Is better left alone than defied

For months and months, Prince showed remarkable strength of will and character. He was proud of himself. His friends were amazed at his continence. Again his model was used in endless case studies. And he was pleased to notice that he was rapidly falling in something more than 'like' with Maiden. The signs were all there - He was worried when she talked to Other Princes. He was worried when she did not answer his calls. And he wanted to meet more often.

When his worries got a bit too much for him, Prince decided to tell Maiden 'Where he is' and ask her 'Where she was' and discuss 'Where they were going' – the three pillars of any successful relationship. Maiden summed up the situation in a terse verse (she fancied herself a poetess) -

You wanted it Cool, and I wanted it Close
Now you want it Close, but I want it Cool

Prince thought this was plagiarised from a rhyme about porridges he had learnt as a child:

Some want it Cool (oooh)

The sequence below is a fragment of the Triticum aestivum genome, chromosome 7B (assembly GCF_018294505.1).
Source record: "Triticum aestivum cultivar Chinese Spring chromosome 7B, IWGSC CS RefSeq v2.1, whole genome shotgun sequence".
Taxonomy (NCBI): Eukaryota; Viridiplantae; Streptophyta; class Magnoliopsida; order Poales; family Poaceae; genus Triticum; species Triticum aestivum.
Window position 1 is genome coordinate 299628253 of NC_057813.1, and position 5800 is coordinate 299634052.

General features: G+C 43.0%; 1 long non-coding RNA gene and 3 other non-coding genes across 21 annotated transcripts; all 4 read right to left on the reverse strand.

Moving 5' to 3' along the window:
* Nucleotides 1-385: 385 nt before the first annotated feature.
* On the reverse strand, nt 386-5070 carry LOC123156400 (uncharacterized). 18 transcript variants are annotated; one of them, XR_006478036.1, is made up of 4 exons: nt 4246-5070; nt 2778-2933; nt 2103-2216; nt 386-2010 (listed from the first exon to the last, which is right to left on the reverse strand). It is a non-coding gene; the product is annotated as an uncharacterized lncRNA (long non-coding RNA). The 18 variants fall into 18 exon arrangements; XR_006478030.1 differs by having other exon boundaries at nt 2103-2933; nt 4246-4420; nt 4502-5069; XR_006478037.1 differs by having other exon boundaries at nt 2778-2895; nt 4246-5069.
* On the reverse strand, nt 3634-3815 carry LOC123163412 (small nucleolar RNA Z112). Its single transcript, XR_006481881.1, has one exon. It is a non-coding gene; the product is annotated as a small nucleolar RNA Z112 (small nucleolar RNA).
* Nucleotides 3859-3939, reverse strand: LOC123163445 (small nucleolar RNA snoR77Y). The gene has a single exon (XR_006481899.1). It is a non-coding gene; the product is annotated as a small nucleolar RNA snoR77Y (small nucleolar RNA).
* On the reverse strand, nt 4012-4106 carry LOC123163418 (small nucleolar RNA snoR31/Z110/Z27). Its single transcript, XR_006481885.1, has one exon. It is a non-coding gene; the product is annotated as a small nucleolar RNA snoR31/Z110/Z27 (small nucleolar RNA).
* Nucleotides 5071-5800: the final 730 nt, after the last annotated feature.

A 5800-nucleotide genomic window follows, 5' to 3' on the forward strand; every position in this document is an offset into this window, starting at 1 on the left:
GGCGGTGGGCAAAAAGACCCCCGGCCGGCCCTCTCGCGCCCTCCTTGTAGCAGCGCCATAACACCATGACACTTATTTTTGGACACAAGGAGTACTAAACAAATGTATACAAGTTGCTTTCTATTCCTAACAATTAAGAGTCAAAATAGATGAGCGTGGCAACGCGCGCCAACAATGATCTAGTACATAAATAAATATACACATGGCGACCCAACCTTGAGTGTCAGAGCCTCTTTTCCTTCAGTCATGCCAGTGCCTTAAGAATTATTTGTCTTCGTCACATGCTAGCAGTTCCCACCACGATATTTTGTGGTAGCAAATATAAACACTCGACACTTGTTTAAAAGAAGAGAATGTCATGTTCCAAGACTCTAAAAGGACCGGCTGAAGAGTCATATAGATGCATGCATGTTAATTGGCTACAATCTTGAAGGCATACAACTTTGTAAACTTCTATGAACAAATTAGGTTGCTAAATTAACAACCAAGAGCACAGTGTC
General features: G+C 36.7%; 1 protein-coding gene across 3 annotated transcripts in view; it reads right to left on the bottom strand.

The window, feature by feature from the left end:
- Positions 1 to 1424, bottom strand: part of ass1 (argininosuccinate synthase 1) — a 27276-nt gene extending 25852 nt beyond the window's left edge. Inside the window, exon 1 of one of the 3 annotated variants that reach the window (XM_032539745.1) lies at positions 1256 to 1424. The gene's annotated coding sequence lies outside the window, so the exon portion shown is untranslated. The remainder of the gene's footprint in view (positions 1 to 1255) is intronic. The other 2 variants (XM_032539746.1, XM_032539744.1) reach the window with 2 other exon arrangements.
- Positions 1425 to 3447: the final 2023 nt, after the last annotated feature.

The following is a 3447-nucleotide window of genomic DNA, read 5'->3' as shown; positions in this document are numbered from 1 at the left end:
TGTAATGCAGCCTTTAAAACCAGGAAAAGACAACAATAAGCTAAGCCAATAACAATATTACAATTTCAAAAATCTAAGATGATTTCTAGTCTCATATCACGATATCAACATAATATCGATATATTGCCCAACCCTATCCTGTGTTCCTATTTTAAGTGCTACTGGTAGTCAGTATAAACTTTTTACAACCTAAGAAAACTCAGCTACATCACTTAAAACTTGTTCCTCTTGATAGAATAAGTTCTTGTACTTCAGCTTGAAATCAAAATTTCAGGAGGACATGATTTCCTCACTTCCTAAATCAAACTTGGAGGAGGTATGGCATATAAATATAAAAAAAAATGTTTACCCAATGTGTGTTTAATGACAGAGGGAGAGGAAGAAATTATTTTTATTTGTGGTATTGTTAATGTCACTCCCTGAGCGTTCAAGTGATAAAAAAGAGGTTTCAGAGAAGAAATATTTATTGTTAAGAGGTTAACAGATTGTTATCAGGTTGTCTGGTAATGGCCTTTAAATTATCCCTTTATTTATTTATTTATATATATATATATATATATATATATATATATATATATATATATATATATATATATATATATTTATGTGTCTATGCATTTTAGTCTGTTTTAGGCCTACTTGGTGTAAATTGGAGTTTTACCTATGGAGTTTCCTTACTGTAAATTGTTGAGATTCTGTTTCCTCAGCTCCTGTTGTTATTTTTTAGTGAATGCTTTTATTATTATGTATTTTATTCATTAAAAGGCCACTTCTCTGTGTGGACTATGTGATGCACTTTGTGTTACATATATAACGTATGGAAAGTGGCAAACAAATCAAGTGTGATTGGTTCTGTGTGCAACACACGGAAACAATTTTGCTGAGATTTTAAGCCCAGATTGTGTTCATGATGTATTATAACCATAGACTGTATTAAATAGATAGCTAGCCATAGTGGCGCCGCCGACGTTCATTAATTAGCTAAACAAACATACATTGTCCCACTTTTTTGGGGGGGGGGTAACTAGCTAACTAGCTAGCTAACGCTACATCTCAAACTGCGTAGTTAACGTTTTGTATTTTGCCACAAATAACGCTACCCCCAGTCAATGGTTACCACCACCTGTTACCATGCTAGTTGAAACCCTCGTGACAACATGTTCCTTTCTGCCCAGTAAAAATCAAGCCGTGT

Some want it Close (aaah)
Some want it in the Sack
Till they grow Old

At least that was what he remembered. But Maiden burst upon his wandering mind. As long as they were telling things, she had a confession.

Prince held his breath.

While she had been in the jungles of The Far North, she had met a Big Ugly Toad, she said. She had read as a child how a Princess would turn a Toad into a Handsome Prince by kissing him. Now the Maiden really missed Handsome Prince. So she kissed Big Ugly Toad. When nothing happened (after all not all fairy tales are as true as this one), she kissed again while the Big Ugly Toad (clearly enjoying himself) pawed her about.